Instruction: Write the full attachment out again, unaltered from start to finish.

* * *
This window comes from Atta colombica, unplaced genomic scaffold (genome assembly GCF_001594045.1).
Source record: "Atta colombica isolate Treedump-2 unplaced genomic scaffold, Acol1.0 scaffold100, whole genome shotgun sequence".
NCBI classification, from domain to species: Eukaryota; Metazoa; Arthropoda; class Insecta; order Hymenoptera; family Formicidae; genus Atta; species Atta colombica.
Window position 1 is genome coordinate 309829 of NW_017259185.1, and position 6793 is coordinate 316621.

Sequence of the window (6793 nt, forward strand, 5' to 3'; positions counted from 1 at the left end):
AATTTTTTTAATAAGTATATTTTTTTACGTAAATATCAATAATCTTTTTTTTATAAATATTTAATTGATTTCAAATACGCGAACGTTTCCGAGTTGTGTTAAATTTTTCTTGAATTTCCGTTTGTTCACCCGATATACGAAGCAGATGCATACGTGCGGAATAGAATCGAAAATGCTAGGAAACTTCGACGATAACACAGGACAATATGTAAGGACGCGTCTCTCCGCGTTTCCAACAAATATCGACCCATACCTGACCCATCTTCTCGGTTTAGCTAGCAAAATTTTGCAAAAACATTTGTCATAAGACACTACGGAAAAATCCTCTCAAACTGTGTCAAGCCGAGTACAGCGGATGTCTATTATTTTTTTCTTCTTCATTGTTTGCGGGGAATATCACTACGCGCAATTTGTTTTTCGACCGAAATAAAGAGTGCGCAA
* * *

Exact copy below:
This window comes from Atta colombica, unplaced genomic scaffold (genome assembly GCF_001594045.1).
Source record: "Atta colombica isolate Treedump-2 unplaced genomic scaffold, Acol1.0 scaffold100, whole genome shotgun sequence".
NCBI classification, from domain to species: Eukaryota; Metazoa; Arthropoda; class Insecta; order Hymenoptera; family Formicidae; genus Atta; species Atta colombica.
Window position 1 is genome coordinate 309829 of NW_017259185.1, and position 6793 is coordinate 316621.

Sequence of the window (6793 nt, forward strand, 5' to 3'; positions counted from 1 at the left end):
AATTTTTTTAATAAGTATATTTTTTTACGTAAATATCAATAATCTTTTTTTTATAAATATTTAATTGATTTCAAATACGCGAACGTTTCCGAGTTGTGTTAAATTTTTCTTGAATTTCCGTTTGTTCACCCGATATACGAAGCAGATGCATACGTGCGGAATAGAATCGAAAATGCTAGGAAACTTCGACGATAACACAGGACAATATGTAAGGACGCGTCTCTCCGCGTTTCCAACAAATATCGACCCATACCTGACCCATCTTCTCGGTTTAGCTAGCAAAATTTTGCAAAAACATTTGTCATAAGACACTACGGAAAAATCCTCTCAAACTGTGTCAAGCCGAGTACAGCGGATGTCTATTATTTTTTTCTTCTTCATTGTTTGCGGGGAATATCACTACGCGCAATTTGTTTTTCGACCGAAATAAAGAGTGCGCAA